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The welfare optimal distribution of Olympic Success considered as a public good

By L.F.M. Groot


This study considers the performance of countries at the Olympic Games as a public good and investigates different welfare optimal distributions of Olympic success. First, it is argued that at the national level Olympic success, measured as the number of gold medals won, meets the two key conditions of a public good, nonrivalry and non-excludability. Second, it is demonstrated that standard income inequality measures as the Lorenz curve and Atkinson’s measure can successfully be applied to the distribution of Olympic success. Four different distributions are considered: the actual distribution, the distribution according to population shares, the distribution under constant and declining marginal utility of medals and the one also taking production costs and declining marginal utility of per capita income into account. For the latter two, the rules for the welfare optimal distributions are stated, viz. equality of the marginal contributions to welfare and the Samuelson condition. At the end, a device is proposed to make the distribution of Olympic success more equitable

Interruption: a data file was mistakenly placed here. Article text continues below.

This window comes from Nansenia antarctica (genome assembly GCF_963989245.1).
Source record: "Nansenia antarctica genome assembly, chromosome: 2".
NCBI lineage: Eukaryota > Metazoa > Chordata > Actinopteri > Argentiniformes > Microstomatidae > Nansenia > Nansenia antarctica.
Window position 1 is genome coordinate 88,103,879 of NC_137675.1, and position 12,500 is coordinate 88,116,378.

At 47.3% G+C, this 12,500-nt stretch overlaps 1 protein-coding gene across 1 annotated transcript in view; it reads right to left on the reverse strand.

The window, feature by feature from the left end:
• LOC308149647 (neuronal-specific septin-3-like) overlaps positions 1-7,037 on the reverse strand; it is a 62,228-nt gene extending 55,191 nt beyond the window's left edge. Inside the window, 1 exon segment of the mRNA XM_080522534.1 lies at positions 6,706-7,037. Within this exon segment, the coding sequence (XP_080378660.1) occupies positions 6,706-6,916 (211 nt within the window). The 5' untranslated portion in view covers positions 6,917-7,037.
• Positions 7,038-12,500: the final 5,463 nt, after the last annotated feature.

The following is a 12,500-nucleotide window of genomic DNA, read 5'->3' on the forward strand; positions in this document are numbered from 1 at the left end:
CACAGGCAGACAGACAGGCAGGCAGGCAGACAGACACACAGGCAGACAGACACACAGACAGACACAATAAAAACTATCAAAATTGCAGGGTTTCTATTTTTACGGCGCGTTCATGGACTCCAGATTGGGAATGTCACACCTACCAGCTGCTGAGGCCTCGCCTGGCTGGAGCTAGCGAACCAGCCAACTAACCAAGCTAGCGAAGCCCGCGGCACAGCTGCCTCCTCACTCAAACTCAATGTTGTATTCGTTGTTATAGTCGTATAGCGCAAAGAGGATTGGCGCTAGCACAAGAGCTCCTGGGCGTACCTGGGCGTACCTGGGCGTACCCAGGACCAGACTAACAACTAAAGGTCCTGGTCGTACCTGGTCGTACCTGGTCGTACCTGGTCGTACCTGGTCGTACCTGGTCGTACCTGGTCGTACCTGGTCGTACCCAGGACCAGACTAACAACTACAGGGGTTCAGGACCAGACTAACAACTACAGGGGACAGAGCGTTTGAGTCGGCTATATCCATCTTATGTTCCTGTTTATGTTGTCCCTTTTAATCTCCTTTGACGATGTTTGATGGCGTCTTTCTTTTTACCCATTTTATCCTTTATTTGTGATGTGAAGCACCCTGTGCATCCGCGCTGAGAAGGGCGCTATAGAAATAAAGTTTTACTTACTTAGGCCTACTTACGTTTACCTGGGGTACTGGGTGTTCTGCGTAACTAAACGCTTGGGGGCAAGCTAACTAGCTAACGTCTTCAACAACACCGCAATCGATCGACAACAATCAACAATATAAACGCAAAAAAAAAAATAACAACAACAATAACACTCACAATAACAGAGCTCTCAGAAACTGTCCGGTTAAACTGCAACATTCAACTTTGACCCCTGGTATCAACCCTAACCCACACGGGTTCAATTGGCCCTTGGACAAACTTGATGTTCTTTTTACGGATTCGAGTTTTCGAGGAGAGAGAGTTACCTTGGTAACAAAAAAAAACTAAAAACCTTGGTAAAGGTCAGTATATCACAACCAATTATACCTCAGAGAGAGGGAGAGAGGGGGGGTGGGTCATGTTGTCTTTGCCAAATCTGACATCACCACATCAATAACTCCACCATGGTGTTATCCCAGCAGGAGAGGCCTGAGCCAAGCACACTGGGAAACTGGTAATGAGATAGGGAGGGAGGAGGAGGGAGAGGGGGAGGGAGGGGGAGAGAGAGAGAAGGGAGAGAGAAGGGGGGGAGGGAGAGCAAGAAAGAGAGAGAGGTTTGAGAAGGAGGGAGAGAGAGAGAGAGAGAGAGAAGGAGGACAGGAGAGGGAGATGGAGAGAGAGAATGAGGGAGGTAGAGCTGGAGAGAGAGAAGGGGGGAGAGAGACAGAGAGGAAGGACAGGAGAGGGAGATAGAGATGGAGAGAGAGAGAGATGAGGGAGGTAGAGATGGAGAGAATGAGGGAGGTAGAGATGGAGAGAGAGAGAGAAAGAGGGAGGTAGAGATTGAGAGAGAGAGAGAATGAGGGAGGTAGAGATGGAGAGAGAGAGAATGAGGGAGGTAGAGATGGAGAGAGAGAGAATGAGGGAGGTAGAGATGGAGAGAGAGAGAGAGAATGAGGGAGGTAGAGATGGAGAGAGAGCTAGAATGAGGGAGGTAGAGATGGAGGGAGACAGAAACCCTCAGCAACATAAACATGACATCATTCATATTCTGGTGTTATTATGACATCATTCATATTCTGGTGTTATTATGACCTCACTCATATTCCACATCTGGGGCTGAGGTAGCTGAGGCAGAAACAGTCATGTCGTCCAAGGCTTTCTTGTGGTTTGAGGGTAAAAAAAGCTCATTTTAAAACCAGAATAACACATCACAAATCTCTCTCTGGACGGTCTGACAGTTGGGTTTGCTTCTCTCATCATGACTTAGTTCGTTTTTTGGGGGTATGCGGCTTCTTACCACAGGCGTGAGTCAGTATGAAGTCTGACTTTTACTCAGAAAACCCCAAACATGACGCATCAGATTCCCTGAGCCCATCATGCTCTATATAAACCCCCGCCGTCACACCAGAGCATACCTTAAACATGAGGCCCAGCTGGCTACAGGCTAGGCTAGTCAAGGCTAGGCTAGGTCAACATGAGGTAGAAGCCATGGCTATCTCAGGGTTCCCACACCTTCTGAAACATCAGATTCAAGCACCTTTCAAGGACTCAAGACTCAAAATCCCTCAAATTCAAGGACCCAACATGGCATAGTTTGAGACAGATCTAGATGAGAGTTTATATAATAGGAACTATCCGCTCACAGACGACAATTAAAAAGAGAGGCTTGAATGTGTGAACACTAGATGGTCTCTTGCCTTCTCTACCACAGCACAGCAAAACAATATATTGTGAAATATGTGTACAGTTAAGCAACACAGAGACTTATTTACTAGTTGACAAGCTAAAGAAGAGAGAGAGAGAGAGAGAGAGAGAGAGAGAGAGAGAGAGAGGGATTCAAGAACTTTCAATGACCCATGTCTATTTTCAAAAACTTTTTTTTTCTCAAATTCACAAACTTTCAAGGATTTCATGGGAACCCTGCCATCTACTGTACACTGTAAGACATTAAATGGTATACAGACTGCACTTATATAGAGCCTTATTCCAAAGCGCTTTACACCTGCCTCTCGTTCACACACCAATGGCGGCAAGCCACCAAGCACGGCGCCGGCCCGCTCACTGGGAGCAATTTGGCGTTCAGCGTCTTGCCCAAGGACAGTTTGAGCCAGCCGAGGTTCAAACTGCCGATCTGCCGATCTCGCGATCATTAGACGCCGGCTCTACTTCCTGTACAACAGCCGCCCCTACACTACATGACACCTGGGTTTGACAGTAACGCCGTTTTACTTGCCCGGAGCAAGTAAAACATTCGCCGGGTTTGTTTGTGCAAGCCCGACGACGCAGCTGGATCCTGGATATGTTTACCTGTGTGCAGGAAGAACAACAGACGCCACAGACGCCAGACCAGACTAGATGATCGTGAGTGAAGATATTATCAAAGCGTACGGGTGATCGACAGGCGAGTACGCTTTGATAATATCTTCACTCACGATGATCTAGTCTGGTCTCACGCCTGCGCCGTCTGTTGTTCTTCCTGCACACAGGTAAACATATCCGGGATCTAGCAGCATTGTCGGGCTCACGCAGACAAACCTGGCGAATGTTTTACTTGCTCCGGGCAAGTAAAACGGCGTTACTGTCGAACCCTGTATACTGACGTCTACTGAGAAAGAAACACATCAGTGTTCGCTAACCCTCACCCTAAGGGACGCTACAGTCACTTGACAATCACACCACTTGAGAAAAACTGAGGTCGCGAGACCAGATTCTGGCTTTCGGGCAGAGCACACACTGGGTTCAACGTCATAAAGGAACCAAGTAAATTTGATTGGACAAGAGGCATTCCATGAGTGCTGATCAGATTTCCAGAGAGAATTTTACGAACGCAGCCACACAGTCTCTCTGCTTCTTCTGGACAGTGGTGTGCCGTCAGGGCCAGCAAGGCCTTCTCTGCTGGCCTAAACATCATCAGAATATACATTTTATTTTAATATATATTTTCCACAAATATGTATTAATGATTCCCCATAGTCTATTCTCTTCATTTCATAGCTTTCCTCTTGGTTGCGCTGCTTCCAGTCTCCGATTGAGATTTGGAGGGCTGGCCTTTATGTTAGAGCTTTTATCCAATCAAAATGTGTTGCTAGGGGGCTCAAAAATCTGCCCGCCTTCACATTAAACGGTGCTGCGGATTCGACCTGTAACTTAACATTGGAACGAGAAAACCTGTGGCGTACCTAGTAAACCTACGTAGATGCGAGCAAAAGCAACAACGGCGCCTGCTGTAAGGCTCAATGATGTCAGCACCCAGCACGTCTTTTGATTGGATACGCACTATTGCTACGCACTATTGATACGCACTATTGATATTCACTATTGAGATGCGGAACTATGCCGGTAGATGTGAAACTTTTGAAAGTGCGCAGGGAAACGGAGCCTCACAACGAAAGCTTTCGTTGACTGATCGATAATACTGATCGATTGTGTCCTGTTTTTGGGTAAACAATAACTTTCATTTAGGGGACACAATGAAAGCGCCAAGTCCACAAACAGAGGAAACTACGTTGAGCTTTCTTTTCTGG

Topics: Olympic Games, Public Goods, Externalities, Social Welfare
Year: 2007
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